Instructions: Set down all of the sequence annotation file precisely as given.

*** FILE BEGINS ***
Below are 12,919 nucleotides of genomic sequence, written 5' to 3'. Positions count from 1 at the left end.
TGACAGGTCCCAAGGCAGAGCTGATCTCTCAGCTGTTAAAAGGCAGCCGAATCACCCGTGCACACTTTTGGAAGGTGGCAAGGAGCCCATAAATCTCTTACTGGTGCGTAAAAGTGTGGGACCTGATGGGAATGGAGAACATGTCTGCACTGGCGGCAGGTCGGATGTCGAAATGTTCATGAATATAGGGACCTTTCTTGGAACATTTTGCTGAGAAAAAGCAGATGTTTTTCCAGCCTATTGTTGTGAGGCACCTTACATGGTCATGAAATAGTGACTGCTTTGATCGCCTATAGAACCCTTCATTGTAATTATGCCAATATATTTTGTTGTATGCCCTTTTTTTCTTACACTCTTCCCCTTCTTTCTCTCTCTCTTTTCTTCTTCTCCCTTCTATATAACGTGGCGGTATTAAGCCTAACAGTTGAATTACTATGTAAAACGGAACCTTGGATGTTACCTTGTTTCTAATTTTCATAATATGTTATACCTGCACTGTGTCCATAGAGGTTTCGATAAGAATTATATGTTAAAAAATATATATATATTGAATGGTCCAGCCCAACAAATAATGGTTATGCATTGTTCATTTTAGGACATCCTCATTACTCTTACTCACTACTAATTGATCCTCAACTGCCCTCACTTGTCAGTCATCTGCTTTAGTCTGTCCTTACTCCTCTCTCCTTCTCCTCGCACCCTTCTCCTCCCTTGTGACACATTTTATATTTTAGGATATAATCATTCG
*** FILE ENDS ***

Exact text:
Below are 12,919 nucleotides of genomic sequence, written 5' to 3'. Positions count from 1 at the left end.
TGACAGGTCCCAAGGCAGAGCTGATCTCTCAGCTGTTAAAAGGCAGCCGAATCACCCGTGCACACTTTTGGAAGGTGGCAAGGAGCCCATAAATCTCTTACTGGTGCGTAAAAGTGTGGGACCTGATGGGAATGGAGAACATGTCTGCACTGGCGGCAGGTCGGATGTCGAAATGTTCATGAATATAGGGACCTTTCTTGGAACATTTTGCTGAGAAAAAGCAGATGTTTTTCCAGCCTATTGTTGTGAGGCACCTTACATGGTCATGAAATAGTGACTGCTTTGATCGCCTATAGAACCCTTCATTGTAATTATGCCAATATATTTTGTTGTATGCCCTTTTTTTCTTACACTCTTCCCCTTCTTTCTCTCTCTCTTTTCTTCTTCTCCCTTCTATATAACGTGGCGGTATTAAGCCTAACAGTTGAATTACTATGTAAAACGGAACCTTGGATGTTACCTTGTTTCTAATTTTCATAATATGTTATACCTGCACTGTGTCCATAGAGGTTTCGATAAGAATTATATGTTAAAAAATATATATATATTGAATGGTCCAGCCCAACAAATAATGGTTATGCATTGTTCATTTTAGGACATCCTCATTACTCTTACTCACTACTAATTGATCCTCAACTGCCCTCACTTGTCAGTCATCTGCTTTAGTCTGTCCTTACTCCTCTCTCCTTCTCCTCGCACCCTTCTCCTCCCTTGTGACACATTTTATATTTTAGGATATAATCATTCG